BANGKOK – Thailand’s ruling Junta has pledged to go after those who are financially supporting pro-election activists, who are ramping up pressure on the regime to hold a poll to return the country to democracy this year.
“Security officers are keeping an eye on those who might be involved with the activities,” National Security Council (NSC) secretary-general Wallop Raksanoh said Monday, referring to efforts to hunt down those who are the backers of the group.
The activists’ would not pose such a major problem if people were not egging them on, he said.
In efforts to mobilise pro-election campaigns, activists said in a briefing on Saturday that big events are planned for March 10 and 14. In May, the group aims to gather every Saturday and will hold a non-stop rally from May 19-22.
Civil rights activists under the name of the “People Go Network” also pledged to expand their civil rights campaign, including taking to the streets of Bangkok. The group said after completing a monthlong walk from Thammasat University’s Rangsit campus in Pathum Thani to Khon Kaen on Friday that they wanted the election to be held as quickly as possible.
Gen Wallop said that authorities are keeping an eye on the situation and no violence has taken place so far.
Asked whether the number of the demonstrators is increasing, Gen Wallop said people tend to pay little attention to the group. As long as authorities are vigilant in keeping an eye on the groups, little trouble was likely to erupt, he predicted.
Gen Wallop said Prime Minister Prayut Chan-o-cha had emphasized that officials must ensure no third party would exploit the group’s activities by causing violence.
Army chief Gen Chalermchai Sitthisad also echoed Gen Wallop’s remarks, saying officials are searching for the people thought to be supporting the group.
He said leading figures of political parties have denied involvement with the group.
The pro-democracy group on Saturday asked politicians to join the anti-government movement, but they declined, saying this might send the wrong message that they are political tools.
Gen Chalermchai insisted authorities will not employ hard-line measures against the campaigners and they will use only existing laws to deal with them.
“I am confident the situation will remain under control,” said Gen Chalermchai, adding the past political crisis should serve as a lesson to people and no one wants such a political quagmire to happen again.
Responding to the activists’ call for the military to stand by the people, the army chief asked: “Do you think the people think in the same way these groups do? I think most Thais want to see an election but they understand the reason and necessity of the required legal process.”
Gen Prayut had previously announced that an election would be scheduled tentatively for November, but the National Legislative Assembly voted last month to delay the enforcement of an organic law needed for the poll by 90 days, which effectively puts off the poll until February 2019 at the earliest.
Gen Chalermchai said most people understand the steps leading to the poll and they have agreed to allow some time for the process, which would be better than coming out for confrontations. “Most people want peace,” the army chief said.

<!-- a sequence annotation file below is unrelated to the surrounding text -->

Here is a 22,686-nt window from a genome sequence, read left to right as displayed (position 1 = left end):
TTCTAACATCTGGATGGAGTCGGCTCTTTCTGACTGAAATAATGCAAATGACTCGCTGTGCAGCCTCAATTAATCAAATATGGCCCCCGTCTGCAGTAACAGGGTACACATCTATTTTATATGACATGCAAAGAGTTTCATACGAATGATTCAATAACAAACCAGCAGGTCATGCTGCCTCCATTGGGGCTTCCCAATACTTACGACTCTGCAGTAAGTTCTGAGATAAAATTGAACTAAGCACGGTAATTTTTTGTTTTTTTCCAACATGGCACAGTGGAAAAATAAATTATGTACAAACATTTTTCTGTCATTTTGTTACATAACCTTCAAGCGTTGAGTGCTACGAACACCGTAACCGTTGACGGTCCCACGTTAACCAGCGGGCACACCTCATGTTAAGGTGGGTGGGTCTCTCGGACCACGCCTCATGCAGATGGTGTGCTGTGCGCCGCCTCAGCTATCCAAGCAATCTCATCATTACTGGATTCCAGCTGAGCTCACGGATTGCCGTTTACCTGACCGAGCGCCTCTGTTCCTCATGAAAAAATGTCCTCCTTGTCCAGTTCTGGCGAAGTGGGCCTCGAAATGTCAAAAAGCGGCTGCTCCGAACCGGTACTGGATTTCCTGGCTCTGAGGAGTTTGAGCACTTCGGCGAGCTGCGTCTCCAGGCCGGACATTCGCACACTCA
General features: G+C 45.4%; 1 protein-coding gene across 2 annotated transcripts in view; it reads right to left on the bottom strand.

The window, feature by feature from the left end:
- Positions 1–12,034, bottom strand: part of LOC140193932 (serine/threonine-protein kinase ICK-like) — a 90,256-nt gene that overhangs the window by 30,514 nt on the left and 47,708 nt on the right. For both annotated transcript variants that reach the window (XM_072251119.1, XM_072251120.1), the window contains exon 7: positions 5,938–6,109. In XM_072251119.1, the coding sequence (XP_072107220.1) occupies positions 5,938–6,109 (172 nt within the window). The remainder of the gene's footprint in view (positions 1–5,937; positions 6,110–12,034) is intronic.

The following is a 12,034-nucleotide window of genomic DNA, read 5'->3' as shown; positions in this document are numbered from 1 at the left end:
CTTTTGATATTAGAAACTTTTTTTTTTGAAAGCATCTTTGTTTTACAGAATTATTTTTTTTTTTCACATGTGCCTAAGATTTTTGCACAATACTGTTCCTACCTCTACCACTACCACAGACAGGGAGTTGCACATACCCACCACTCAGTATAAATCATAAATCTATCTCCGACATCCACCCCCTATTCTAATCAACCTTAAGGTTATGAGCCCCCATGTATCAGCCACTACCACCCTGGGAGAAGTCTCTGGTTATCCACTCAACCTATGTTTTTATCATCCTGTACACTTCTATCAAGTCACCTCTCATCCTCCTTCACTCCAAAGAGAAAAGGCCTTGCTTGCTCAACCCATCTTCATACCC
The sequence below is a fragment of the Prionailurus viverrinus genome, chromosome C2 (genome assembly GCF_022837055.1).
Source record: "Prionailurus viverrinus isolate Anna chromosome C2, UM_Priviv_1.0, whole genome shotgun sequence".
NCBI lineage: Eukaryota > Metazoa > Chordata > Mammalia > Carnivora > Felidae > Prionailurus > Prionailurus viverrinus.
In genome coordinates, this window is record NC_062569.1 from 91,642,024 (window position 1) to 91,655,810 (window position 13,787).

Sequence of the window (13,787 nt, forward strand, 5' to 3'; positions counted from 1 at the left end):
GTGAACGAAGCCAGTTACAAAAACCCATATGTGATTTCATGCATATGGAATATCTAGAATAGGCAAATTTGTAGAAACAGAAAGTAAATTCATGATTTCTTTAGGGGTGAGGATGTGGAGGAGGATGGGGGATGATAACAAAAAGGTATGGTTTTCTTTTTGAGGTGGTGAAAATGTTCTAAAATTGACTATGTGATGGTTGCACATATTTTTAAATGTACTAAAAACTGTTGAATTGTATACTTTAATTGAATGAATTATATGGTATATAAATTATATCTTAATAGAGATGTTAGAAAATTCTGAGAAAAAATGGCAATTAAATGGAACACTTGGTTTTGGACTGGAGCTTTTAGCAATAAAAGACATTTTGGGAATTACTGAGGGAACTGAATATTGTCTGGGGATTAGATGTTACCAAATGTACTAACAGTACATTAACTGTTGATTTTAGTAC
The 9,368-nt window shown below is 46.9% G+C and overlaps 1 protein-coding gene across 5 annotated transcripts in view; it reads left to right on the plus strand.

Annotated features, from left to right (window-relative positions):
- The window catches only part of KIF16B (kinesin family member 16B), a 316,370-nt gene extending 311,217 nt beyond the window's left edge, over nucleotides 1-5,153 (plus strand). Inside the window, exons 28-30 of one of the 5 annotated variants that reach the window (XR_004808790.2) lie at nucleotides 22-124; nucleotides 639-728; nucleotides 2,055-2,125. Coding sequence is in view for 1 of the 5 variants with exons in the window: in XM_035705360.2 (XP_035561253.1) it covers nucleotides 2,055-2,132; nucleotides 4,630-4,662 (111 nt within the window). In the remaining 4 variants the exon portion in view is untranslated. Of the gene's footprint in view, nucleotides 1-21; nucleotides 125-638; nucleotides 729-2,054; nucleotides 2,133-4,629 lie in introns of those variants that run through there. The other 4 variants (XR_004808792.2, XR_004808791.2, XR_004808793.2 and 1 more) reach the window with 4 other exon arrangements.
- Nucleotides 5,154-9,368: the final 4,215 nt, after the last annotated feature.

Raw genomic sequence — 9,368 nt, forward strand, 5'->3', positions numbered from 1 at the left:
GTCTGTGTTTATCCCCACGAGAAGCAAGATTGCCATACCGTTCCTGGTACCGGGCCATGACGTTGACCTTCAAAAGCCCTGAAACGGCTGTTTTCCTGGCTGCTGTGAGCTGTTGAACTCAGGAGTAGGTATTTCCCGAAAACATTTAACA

“The government has never announced there will be no election. Everything is proceeding in line with legal steps. If people are mobilized to confront each other, this would complicate the problem. State authorities will enforce the laws in a proper way,” said Gen Chalermchai.
According to the army commander, Deputy Prime Minister Prawit Wongsuwon has instructed officers to provide security for the activists and enforce laws in an appropriate way for those who breach them.
Reports have been swirling that politicians are travelling to meet former prime minister Thaksin Shinawatra overseas. Thaksin and his sister Yingluck Shinawatra were seen in a photo online on Feb 10 amid suggestions they were in Beijing. The photo emerged the same day as an anti-coup protest was staged at the Democracy Monument.
After Beijing, there were reports saying that Thaksin and Yingluck had travelled to Japan and Hong Kong. They are now said to be staying in Singapore.
Responding to the news, Gen Chalermchai said appealed to the media not to draw links between the Shinawatras and everything else happening in politics. “We cannot send people to arrest them,” Gen Chalermchai said.” We have to depend on international cooperation in that matter.” Asked whether he would meet the two former premiers in Singapore, where he is scheduled to visit, the army commander stressed: “I go there for work. I do not establish links.”
Gen Chalermchai also denied reports that Internal Security Operations Command (Isoc) officials were deployed to conduct opinion polls to find out whether people want the election to be held quickly. He said officials only heed people’s views.
He said it is common for people to feel weary of those in power for a long time. “They [the people] want something better, but do not know what it should be. Wanting change is normal,” said the army chief.
Also Monday, former Democrat MP Watchara Phetthong said he was confident that Suthep Thaugsuban, head of the defunct People’s Democratic Reform Committee (PDRC), would set up a party to back Gen Prayut to serve as the prime minister after the poll. The PDRC protested against the Yingluck administration from November 2013 to May 2014.
Not many Democrat members were likely to leave the party for the one to be formed by Mr Suthep as they will not abandon the Democrat spirit and opt for a military-supporting party, Mr Watchara said.
By WassanaNanuam and Aekarach Sattaburuth
The Bangkok Post